CAMDEN — The Camden Select Board voted 4-0 to go forward with a grant application concerning river restoration for the Megunticook despite pushback from members of the Save the Dam Falls Committee on May 10.

The town is also taking legal action against Rockport for failure to pay sewer fees.

Town Manager Audra Caler said there was a grant available through the National Coastal Resilience Fund that could help pay for getting a committee together on the issue of river restoration and hiring a consultant.

She said she had made it clear to the organization that the town had not decided on a specific path forward at this point.

Vice Chair Alison McKellar said, “The dam, as it is now, isn’t going to work out.”

Ken Gross of the Save the Dam Falls Committee argued that this grant application means the town has decided on restoration, but argued it has not held any public discussion on that issue yet. He said the town has not learned from the residents if they would tolerate the possibility of removing dams including the Montgomery Dam, and the town should have that information before paying for more studies and consultants.

Caler said May 12 that the grant does not require much in the way of a match from the town, and with more information a clearer set of options could be shown to the voters. She said that before there is a public vote there should be a clearer picture of what all of the options are.

“More information is always better,” she said.

Asked if there is a possibility that at some point the state or federal government could simply force the removal of dams regardless of public sentiment, she said, “I feel like this is where we’re going.”

She said various government agencies have been trying to incentivize the towns to do the right thing in regards to dams with these kinds of grants.

If towns refuse, the time could come when they are forced to pay for the dam removal, possibly as a result of new legislation. Climate change driving flooding could lead to this kind of action.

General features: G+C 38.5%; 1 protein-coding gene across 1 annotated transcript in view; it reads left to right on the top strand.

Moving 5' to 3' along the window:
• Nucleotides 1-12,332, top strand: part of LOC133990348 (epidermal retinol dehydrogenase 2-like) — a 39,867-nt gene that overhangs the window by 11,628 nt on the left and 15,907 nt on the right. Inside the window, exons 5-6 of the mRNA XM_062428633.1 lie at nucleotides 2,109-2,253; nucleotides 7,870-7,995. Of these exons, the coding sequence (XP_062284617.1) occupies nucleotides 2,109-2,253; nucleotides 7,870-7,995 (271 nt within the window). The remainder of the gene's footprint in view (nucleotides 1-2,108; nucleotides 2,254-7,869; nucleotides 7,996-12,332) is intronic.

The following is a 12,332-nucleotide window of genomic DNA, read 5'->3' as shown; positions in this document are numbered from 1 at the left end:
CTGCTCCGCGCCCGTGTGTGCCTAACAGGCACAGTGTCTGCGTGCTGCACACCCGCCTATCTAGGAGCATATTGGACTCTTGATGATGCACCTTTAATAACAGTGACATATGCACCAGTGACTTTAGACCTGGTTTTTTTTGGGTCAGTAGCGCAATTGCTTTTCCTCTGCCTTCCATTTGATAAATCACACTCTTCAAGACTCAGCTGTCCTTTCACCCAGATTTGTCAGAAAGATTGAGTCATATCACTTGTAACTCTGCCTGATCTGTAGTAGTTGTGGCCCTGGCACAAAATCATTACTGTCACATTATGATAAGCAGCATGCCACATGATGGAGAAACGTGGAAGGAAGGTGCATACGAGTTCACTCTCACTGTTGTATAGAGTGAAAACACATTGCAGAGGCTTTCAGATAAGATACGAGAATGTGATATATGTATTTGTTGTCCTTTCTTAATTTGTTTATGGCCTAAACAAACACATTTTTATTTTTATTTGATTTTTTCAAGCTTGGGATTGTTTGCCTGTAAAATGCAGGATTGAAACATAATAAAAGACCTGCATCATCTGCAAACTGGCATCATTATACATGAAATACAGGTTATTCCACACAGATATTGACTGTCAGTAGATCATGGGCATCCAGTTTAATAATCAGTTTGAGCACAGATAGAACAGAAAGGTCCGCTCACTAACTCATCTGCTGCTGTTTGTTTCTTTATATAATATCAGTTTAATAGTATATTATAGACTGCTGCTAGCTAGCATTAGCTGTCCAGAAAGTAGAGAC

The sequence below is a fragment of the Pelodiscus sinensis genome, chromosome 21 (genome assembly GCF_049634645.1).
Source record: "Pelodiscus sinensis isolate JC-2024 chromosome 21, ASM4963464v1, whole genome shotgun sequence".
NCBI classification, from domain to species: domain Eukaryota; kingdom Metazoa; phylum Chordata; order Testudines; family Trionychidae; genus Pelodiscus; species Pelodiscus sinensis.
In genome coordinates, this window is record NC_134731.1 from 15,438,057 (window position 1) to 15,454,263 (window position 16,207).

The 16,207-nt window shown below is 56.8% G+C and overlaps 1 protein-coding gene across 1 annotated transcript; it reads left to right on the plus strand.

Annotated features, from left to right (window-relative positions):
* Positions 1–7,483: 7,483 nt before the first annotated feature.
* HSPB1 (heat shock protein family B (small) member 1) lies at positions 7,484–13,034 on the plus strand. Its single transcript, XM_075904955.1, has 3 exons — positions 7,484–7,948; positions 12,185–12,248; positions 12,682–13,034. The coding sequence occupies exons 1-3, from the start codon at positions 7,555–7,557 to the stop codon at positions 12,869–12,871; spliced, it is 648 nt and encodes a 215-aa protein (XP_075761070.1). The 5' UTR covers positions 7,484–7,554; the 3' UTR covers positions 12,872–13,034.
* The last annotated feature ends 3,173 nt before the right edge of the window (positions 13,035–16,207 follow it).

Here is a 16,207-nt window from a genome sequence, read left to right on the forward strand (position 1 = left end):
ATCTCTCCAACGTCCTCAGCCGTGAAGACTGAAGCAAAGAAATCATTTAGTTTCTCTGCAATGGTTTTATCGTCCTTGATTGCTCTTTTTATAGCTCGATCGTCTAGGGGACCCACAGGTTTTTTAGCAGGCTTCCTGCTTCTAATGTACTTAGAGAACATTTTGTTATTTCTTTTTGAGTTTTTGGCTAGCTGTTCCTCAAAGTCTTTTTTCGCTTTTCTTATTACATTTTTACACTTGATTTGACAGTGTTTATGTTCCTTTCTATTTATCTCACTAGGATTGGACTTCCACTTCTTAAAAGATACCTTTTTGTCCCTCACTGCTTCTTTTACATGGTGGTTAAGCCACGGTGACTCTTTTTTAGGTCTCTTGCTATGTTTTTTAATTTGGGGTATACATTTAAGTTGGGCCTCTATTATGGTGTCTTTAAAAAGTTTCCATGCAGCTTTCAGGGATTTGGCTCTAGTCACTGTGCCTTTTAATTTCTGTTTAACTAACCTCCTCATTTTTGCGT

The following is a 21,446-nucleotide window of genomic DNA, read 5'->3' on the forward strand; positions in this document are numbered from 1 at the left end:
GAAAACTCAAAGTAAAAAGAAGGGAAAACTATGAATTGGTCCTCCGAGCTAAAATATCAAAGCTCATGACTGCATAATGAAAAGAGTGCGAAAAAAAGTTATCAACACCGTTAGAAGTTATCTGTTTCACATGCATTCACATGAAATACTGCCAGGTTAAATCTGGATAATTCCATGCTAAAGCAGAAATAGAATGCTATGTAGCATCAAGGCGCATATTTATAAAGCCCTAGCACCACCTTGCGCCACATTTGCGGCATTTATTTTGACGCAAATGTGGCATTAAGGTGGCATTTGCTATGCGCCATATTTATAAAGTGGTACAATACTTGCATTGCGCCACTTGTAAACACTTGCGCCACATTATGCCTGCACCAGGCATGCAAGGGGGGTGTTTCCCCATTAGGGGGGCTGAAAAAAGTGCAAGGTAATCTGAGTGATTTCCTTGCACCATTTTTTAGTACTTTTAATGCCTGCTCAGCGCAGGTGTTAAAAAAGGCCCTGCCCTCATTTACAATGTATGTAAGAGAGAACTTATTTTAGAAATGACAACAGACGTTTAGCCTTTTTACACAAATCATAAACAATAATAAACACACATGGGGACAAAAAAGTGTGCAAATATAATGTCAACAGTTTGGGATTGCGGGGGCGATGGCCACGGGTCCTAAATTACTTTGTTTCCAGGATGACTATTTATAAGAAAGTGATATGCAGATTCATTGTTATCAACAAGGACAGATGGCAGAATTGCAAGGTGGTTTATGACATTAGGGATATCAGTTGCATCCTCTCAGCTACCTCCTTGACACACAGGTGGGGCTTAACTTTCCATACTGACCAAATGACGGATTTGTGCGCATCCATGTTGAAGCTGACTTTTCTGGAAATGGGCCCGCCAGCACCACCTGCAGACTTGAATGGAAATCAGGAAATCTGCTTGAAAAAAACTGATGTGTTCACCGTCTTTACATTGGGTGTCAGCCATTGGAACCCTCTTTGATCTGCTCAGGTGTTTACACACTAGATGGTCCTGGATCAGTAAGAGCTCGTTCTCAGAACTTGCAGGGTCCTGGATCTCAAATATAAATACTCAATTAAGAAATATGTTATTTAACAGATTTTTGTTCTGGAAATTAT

She noted as an example that the Maine Emergency Management Agency has gotten legislation passed regulating dam safety. In addition, FEMA can decide after a number of flooding incidents to cut off funding until an issue is resolved.

During public comment, Tom Rothwell, also of the Save the Dam Falls Committee, read the following statement:

“The decision to destroy or to keep the Montgomery Dam is a momentous decision for the town.

“Our goal, as members of the Save the Dam Falls Committee, has been and continues to be, to offer the citizens of Camden a voice in whether or not to destroy the dam. We carefully researched the process to lawfully petition the Select Board, and we followed the letter and intent of that law. To date you, the Select Board and Town Manager, have not presented a range of options for the dam, or even offered a public discussion that included preserving the dam.

“In fact, you have acted on the opposite extreme, and unlawfully denied the opportunity for the citizens to speak at the ballot box. On April 5, you denied lawful citizen petitions to vote on the issue.

“What is our recourse in the face of such anti-democratic and unlawful activity? We have checked the town charter for our recourse and we find that both the town charter and Maine State law spell out our course of action.

“According to the Town Charter, which repeats what is written in Maine State Law, our recourse is to call a Town Meeting. We are authorized to call at Town Meeting under the Town Charter Section 1.03.2.

“We think it is a shame that the Select Board feels it needs to meet in secret on this issue — we assume that the Executive Session at the end of tonight’s meeting, following Maine State law MRS 405(6)(E), will be about this issue.

“We are willing to meet any time with the Select Board to make the process as smooth as possible, and including discussing putting the article on the warrant in November, rather than calling a Special Town Meeting.”

The town’s attorney will be issuing a letter in response to the committee, Caler said.

Following the closed-door executive session May 10, the board considered the following motion:

“Motion to authorize the Town Attorney to commence legal action against the Town of Rockport for failure to pay sewer user fees, consistent with the Select Boards’ letter to the Town of Rockport, dated March 28, 2022.”

The motion was made by Marc Ratner, seconded by Sophie Romana. The board voted 4 – 0 to approve the action.

“The Camden Select Board will be sending out a letter early next week explaining to Camden residents why it’s in the best interest of the Town of Camden to stop accepting and treating wastewater from Rockport,” Caler said May 12. “Rockport issued a similar statement to their residents in November explaining why they were pursuing building their own treatment plant. The positive is that both towns are on the same page in regards to this broader goal.”